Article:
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Jaguar Cubs at the Mesker Park Zoo

On September 22nd, the Mesker Park Zoo welcomed two beautiful jaguar girls born to first time parents Beliza and Cuxtal. The cubs currently weigh 7 pounds, but are gaining weight quickly so we suggest you get to the zoo as fast as possible. However, if a trip to Indiana isn't in the cards in the near future, you can watch them from anywhere in the world via the zoo's live streaming Jaguar Cam!

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And a picture of mom lounging.

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Photo credits: Brad Fichter / Mesker Park Zoo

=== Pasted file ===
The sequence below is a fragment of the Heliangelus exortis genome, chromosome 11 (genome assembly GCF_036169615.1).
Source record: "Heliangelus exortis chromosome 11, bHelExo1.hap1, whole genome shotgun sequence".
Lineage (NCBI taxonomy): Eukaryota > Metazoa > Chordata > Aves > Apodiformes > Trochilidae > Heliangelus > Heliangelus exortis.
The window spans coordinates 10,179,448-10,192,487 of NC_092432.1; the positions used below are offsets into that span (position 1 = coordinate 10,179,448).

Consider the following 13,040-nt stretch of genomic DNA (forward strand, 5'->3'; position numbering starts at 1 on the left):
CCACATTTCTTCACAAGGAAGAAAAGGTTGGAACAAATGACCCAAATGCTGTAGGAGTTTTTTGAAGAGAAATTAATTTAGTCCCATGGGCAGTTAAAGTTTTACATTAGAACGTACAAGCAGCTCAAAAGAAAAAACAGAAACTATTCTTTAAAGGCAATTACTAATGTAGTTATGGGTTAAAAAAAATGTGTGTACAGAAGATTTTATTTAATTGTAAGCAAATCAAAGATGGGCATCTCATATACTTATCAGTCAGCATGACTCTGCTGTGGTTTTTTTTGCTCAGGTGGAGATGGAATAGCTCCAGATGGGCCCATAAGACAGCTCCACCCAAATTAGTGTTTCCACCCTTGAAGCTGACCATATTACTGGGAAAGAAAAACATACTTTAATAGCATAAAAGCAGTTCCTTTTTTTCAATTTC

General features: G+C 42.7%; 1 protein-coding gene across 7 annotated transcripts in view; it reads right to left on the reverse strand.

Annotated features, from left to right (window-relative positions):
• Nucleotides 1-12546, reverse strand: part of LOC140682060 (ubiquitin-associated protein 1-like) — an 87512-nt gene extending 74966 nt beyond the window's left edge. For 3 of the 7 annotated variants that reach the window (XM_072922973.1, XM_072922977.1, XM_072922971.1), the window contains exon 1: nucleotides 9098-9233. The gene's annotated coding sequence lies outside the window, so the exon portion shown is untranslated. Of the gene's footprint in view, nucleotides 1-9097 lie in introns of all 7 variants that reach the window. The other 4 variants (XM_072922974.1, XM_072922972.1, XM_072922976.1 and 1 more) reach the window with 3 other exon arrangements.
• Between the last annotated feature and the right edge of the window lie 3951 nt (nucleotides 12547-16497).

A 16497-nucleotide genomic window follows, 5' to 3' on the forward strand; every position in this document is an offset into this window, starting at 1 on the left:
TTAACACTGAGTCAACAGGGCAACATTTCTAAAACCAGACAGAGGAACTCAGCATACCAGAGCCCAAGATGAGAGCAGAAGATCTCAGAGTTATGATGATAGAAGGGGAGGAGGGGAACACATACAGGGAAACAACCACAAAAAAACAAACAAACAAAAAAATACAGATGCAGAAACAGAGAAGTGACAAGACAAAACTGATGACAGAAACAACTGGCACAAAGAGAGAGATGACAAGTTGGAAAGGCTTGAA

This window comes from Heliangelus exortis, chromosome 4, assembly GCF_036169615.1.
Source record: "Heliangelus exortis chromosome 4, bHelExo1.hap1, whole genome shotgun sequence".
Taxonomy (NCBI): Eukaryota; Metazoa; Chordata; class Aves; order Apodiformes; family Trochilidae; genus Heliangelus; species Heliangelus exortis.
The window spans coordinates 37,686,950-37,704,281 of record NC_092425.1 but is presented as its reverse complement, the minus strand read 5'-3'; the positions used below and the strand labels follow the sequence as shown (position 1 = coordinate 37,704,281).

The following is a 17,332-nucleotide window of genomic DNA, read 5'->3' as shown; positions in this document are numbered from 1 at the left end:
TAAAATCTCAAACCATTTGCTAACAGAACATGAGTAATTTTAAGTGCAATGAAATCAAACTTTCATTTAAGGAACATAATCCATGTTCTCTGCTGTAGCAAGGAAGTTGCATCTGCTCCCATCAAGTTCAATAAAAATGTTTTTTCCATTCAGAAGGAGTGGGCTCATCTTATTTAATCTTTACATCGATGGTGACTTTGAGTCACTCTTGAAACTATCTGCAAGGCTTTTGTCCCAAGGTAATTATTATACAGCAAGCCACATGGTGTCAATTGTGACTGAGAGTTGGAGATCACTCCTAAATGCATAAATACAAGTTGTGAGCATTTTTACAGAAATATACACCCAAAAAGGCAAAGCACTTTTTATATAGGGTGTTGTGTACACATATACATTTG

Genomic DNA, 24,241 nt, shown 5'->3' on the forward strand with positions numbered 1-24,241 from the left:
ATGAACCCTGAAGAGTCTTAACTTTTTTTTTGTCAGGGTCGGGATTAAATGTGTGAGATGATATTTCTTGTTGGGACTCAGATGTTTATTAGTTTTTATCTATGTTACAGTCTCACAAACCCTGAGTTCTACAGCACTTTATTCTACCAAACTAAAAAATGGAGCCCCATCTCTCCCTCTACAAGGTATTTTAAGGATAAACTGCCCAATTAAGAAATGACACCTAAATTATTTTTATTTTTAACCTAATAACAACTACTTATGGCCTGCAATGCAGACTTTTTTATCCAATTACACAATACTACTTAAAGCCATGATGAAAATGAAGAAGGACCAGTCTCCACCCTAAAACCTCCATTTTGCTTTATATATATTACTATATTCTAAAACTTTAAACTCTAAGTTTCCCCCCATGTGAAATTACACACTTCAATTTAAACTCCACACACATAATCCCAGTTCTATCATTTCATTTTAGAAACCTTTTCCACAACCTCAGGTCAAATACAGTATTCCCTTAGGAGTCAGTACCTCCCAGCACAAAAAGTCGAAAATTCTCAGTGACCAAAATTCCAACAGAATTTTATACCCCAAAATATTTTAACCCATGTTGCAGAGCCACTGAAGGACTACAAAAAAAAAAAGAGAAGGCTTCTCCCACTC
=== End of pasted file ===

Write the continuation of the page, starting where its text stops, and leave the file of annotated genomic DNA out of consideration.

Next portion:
Miley the Baby Bactrian Camel

Originally ignored by her mother, the Mesker Park Zoo's newest Bactrian camel calf was cared for by keepers for her first week. However, mother camel, Renee, finally came around and is now hopelessly devoted to her little girl, following little Miley everywhere around the exhibit.

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Above Photo Credit: Bill Palmer

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Learn more about the little camel on the Mesker Park Zoo's blog